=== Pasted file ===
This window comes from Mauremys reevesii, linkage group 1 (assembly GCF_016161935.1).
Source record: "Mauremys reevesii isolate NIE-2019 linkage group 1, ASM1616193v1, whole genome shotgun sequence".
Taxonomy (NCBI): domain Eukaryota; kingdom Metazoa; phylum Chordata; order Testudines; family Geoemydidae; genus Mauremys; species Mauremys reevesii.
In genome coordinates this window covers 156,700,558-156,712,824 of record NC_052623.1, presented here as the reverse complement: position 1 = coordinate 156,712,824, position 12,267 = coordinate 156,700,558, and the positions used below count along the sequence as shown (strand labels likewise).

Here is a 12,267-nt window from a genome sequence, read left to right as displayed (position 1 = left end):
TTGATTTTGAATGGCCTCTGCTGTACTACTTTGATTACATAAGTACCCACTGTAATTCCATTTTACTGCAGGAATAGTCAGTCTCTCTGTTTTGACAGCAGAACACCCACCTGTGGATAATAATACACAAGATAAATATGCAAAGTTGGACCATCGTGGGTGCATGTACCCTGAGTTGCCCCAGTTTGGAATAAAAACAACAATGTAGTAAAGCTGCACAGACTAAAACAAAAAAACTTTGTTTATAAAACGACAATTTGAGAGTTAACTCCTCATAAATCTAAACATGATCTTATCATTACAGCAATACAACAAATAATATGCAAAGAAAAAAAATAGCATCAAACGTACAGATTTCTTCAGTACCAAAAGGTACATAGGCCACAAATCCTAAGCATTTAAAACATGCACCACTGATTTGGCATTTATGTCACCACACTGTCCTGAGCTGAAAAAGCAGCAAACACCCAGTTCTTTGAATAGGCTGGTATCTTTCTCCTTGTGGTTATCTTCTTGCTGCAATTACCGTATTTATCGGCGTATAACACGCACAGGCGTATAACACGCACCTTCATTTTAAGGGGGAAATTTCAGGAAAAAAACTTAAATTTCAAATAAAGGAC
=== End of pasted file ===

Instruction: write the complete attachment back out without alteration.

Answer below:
This window comes from Mauremys reevesii, linkage group 1 (assembly GCF_016161935.1).
Source record: "Mauremys reevesii isolate NIE-2019 linkage group 1, ASM1616193v1, whole genome shotgun sequence".
Taxonomy (NCBI): domain Eukaryota; kingdom Metazoa; phylum Chordata; order Testudines; family Geoemydidae; genus Mauremys; species Mauremys reevesii.
In genome coordinates this window covers 156,700,558-156,712,824 of record NC_052623.1, presented here as the reverse complement: position 1 = coordinate 156,712,824, position 12,267 = coordinate 156,700,558, and the positions used below count along the sequence as shown (strand labels likewise).

Here is a 12,267-nt window from a genome sequence, read left to right as displayed (position 1 = left end):
TTGATTTTGAATGGCCTCTGCTGTACTACTTTGATTACATAAGTACCCACTGTAATTCCATTTTACTGCAGGAATAGTCAGTCTCTCTGTTTTGACAGCAGAACACCCACCTGTGGATAATAATACACAAGATAAATATGCAAAGTTGGACCATCGTGGGTGCATGTACCCTGAGTTGCCCCAGTTTGGAATAAAAACAACAATGTAGTAAAGCTGCACAGACTAAAACAAAAAAACTTTGTTTATAAAACGACAATTTGAGAGTTAACTCCTCATAAATCTAAACATGATCTTATCATTACAGCAATACAACAAATAATATGCAAAGAAAAAAAATAGCATCAAACGTACAGATTTCTTCAGTACCAAAAGGTACATAGGCCACAAATCCTAAGCATTTAAAACATGCACCACTGATTTGGCATTTATGTCACCACACTGTCCTGAGCTGAAAAAGCAGCAAACACCCAGTTCTTTGAATAGGCTGGTATCTTTCTCCTTGTGGTTATCTTCTTGCTGCAATTACCGTATTTATCGGCGTATAACACGCACAGGCGTATAACACGCACCTTCATTTTAAGGGGGAAATTTCAGGAAAAAAACTTAAATTTCAAATAAAGGAC